One curious piece of missing information from that report—and an elephant in the room when it comes to music innovation—is how data really plays a role in the way that $4.5 billion is spent.

To illustrate the ambiguity of the situation, consider how Billboard, Rolling Stone and The Wall Street Journal all published their own features this year about the expensive label bidding wars for hip-hop talent, in which majors are signing six- to seven-figure deals with rappers like Lil Pump, Juice WRLD, SahBabii, Brockhampton and the late XXXTentacion.

There are several common themes among those three features: labels’ desires to “get rich quick,” churning out music that “all sounds the same,” fears of a growing “bubble” that may burst in years or months – and a sense that labels are merely “throwing [artists] at the wall like spaghetti” and seeing what sticks.

This picture seems to fit the long-held stereotype of corporations prioritizing short-term hits over long-term value and creative confidence.

In these cases, data-driven A&R platforms like Asaii may play a helpful role in labels’ workflow by lowering the cost of discovery and lead generation, as well as determining meaningful audience momentum in the short term for, say, an unsigned DIY rapper against a controlled baseline of similar artists.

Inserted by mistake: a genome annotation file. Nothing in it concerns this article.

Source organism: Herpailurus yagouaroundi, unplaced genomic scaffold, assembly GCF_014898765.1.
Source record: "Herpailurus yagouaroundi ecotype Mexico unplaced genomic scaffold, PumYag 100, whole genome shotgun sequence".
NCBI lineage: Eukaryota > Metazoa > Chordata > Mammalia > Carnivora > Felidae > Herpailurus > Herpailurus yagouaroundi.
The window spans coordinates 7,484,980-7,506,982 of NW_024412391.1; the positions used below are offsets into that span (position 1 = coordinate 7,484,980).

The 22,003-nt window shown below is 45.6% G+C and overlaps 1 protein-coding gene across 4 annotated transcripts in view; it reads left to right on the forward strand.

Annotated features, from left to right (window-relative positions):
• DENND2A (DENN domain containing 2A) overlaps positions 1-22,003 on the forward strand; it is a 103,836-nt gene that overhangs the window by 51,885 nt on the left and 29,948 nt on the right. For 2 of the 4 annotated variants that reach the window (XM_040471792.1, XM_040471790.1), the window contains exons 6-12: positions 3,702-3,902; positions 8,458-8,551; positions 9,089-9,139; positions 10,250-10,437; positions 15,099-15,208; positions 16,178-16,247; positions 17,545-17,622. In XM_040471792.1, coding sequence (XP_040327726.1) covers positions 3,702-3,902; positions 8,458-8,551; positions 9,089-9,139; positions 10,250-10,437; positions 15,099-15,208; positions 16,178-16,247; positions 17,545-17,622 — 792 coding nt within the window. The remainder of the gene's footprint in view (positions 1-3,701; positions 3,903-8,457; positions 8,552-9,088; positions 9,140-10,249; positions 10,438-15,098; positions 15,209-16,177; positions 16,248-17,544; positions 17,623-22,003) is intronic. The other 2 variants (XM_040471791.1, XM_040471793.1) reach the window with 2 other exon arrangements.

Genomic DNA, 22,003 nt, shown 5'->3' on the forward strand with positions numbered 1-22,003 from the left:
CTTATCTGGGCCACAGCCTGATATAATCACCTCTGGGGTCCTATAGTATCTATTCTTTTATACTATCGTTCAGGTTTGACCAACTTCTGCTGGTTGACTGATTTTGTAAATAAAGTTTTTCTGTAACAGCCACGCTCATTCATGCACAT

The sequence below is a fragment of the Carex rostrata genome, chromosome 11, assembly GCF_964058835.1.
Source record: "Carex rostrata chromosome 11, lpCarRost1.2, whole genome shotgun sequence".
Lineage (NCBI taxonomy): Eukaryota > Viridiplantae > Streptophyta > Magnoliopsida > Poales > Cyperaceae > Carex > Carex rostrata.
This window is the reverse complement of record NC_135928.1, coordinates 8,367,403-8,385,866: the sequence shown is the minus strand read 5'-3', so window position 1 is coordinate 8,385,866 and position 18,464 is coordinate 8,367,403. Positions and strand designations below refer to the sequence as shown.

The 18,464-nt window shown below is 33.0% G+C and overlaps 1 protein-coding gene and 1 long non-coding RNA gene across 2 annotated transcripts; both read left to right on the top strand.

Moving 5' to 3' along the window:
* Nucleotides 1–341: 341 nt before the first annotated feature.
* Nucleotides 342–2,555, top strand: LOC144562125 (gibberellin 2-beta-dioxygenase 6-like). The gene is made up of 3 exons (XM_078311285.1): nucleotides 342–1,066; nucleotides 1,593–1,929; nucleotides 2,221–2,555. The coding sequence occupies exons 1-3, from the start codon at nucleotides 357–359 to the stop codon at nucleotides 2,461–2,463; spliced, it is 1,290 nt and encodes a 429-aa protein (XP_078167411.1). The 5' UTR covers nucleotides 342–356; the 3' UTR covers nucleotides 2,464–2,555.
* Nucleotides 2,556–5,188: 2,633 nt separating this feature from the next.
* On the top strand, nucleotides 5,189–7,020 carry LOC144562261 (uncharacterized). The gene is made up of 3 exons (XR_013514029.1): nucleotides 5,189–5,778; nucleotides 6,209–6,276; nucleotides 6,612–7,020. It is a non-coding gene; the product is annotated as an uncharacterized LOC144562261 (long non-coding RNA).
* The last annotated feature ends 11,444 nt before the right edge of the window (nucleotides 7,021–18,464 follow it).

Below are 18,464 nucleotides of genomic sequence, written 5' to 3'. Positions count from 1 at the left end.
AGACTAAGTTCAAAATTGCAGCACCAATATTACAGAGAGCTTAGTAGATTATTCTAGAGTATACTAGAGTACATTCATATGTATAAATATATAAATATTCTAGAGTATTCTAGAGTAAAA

You can run the most advanced predictive models on your spaghetti to gauge whether it’s ready – but if your subsequent process is still throwing all of that spaghetti against the wall, what was the point of all that prep work?

But as Instrumental CEO Conrad Withey wrote for MBW last week, “the viability of businesses that work with artists… hangs on the ability to discover them, and then partner with them” (emphasis added).

The ability to partner meaningfully with artists beyond merely spilling ink on a contract is arguably a greater indicator of a music company’s integrity and long-term health – and something that most data-driven A&R platforms today do not address on their own.

You can run the most advanced predictive models on your spaghetti to gauge whether it’s ready – but if your subsequent process is still throwing all of that spaghetti against the wall, what was the point of all that prep work?

It also helps to understand the origin of the term ‘Moneyball’, which is rooted in the field of sabermetrics – the empirical analysis of baseball statistics to assemble the best baseball teams, as well as to predict future performance of individual players.

Part of what has made the ‘Moneyball’ approach so successful is the availability of clean, structured historical datasets around baseball, specifically related to in-game actions of batting, pitching and fielding. Public records of sports games established a solid institutional memory of performance upon which every present and future analyst could draw to inform their own models.

As of now, such clean and structured datasets – not just about surface-level streams and sales, but also about financial returns on marketing and social campaigns – are close to nonexistent in the music business, even internally within major labels.